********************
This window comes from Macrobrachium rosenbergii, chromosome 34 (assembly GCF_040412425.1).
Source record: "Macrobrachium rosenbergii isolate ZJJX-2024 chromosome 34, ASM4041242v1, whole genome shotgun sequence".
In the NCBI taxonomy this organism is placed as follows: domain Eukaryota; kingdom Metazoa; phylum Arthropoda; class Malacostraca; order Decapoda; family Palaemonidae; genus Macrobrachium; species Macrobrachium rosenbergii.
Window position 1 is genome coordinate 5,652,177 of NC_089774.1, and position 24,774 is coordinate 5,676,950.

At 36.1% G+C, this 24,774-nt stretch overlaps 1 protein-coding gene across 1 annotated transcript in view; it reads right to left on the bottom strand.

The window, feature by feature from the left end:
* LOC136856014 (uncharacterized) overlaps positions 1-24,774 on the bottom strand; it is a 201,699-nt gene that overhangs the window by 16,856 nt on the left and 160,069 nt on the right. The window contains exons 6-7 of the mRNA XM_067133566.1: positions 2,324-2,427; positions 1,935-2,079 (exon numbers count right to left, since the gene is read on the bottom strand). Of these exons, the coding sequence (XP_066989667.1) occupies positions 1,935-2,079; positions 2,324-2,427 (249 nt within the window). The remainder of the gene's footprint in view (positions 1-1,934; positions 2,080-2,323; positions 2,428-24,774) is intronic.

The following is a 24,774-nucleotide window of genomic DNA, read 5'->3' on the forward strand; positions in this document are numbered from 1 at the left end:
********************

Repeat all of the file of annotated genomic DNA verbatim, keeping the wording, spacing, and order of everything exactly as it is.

This window comes from Macrobrachium rosenbergii, chromosome 34 (assembly GCF_040412425.1).
Source record: "Macrobrachium rosenbergii isolate ZJJX-2024 chromosome 34, ASM4041242v1, whole genome shotgun sequence".
In the NCBI taxonomy this organism is placed as follows: domain Eukaryota; kingdom Metazoa; phylum Arthropoda; class Malacostraca; order Decapoda; family Palaemonidae; genus Macrobrachium; species Macrobrachium rosenbergii.
Window position 1 is genome coordinate 5,652,177 of NC_089774.1, and position 24,774 is coordinate 5,676,950.

At 36.1% G+C, this 24,774-nt stretch overlaps 1 protein-coding gene across 1 annotated transcript in view; it reads right to left on the bottom strand.

The window, feature by feature from the left end:
* LOC136856014 (uncharacterized) overlaps positions 1-24,774 on the bottom strand; it is a 201,699-nt gene that overhangs the window by 16,856 nt on the left and 160,069 nt on the right. The window contains exons 6-7 of the mRNA XM_067133566.1: positions 2,324-2,427; positions 1,935-2,079 (exon numbers count right to left, since the gene is read on the bottom strand). Of these exons, the coding sequence (XP_066989667.1) occupies positions 1,935-2,079; positions 2,324-2,427 (249 nt within the window). The remainder of the gene's footprint in view (positions 1-1,934; positions 2,080-2,323; positions 2,428-24,774) is intronic.

The following is a 24,774-nucleotide window of genomic DNA, read 5'->3' on the forward strand; positions in this document are numbered from 1 at the left end: